China has pledged to clean up its tainted food and drug industry after a series of safety scares that have aroused global concern.
Melamine is often used in animal feed in China to boost prices
The announcement comes as two company managers were detained, accused of adding melamine to food additives.
The contaminated ingredient used in pet food led to the death of a number of cats and dogs, US inspectors allege.
Unregulated drugs have also been a concern. China's top drugs regulator is to go on trial charged with corruption.
State media said the trial of Zheng Xiaoyu, sacked in 2005 as head of the State Food and Drug Administration, would open this month.
He is accused of taking large bribes to approve untested medicine.
His case prompted the government to review the licences granted to around 170,000 medicines approved during his tenure.
China's State Council, or Cabinet, said the nationwide crackdown on woefully corrupt practices in the country's drug and food industry would compel companies to adopt "standards used in food-importing countries".
CHINESE FOOD SCARES
March 2007 Melamine is found in wheat gluten exports from China for use in pet food, prompting a recall of at least 100 pet food brands
Nov 2006 A dye farmers fed to ducks to make their eggs look fresher is found to contain cancer-causing properties and 5,000 ducks are culled
August 2006 About 40 people in Beijing contract meningitis after eating partially cooked snails at a chain of restaurants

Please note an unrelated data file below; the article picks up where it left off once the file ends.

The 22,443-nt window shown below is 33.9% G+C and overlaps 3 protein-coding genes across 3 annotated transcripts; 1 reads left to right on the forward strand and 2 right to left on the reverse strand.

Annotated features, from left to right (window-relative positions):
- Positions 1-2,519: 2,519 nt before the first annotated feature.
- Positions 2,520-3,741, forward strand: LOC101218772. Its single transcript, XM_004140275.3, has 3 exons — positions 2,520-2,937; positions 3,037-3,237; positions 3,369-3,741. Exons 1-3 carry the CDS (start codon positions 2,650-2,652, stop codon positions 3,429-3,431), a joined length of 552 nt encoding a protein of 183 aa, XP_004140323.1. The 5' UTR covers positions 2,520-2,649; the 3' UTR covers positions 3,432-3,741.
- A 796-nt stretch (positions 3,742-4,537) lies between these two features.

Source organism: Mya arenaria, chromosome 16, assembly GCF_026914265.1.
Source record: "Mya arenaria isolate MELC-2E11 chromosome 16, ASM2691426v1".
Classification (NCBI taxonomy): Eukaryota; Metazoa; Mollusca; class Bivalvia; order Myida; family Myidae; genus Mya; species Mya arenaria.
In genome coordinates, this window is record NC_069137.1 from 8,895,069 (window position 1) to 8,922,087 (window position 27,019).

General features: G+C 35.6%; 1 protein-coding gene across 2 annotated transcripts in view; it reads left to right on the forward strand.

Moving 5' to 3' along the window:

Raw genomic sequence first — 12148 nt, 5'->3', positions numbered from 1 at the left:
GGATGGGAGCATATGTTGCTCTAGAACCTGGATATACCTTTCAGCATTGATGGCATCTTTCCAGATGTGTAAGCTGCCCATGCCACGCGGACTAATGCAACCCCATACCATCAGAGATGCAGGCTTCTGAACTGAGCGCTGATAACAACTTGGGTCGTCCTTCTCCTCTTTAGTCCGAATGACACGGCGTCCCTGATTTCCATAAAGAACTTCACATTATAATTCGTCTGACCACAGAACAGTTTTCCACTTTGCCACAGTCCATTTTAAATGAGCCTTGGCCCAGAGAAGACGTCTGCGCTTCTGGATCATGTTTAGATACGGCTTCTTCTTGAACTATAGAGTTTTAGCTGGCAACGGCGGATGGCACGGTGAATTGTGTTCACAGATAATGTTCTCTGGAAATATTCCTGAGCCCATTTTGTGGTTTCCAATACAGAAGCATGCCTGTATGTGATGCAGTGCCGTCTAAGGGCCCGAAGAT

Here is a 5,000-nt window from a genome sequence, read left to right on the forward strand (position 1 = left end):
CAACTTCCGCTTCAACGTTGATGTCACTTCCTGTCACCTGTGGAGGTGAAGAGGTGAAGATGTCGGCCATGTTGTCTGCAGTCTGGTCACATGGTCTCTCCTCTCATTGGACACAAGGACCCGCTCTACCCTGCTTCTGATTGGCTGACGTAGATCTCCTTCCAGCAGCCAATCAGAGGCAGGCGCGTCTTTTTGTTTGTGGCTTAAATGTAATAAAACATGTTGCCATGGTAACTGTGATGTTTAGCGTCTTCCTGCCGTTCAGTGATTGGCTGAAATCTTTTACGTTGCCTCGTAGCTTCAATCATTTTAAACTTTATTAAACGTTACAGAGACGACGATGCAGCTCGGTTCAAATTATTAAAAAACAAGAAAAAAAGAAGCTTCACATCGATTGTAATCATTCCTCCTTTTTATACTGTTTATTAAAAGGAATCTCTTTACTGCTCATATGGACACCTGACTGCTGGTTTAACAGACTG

They also pledged to test products made in animal feed and food for humans, including cooking oil, flour, beverages and baby food.
Melamine has no nutritional value but because it is rich in nitrogen, it makes food that uses it an ingredient appear to have more protein than it actually does and so meet required contractual obligations.
It is illegal to add melamine to food or animal feed in the US.
The two firms accused of exporting melamine-spiked food additives were named as Binzhou Futian Biology Technology and Xuzhou Anying Biologic Technology Development Company.
Both firms have denied any wrongdoing.
Officials from the US Food and Agriculture department have arrived in China to help investigate how the melamine compound got into the batch of feed that killed pets in the US.
They say Washington has considered a ban on imports of wheat gluten and rice protein from China.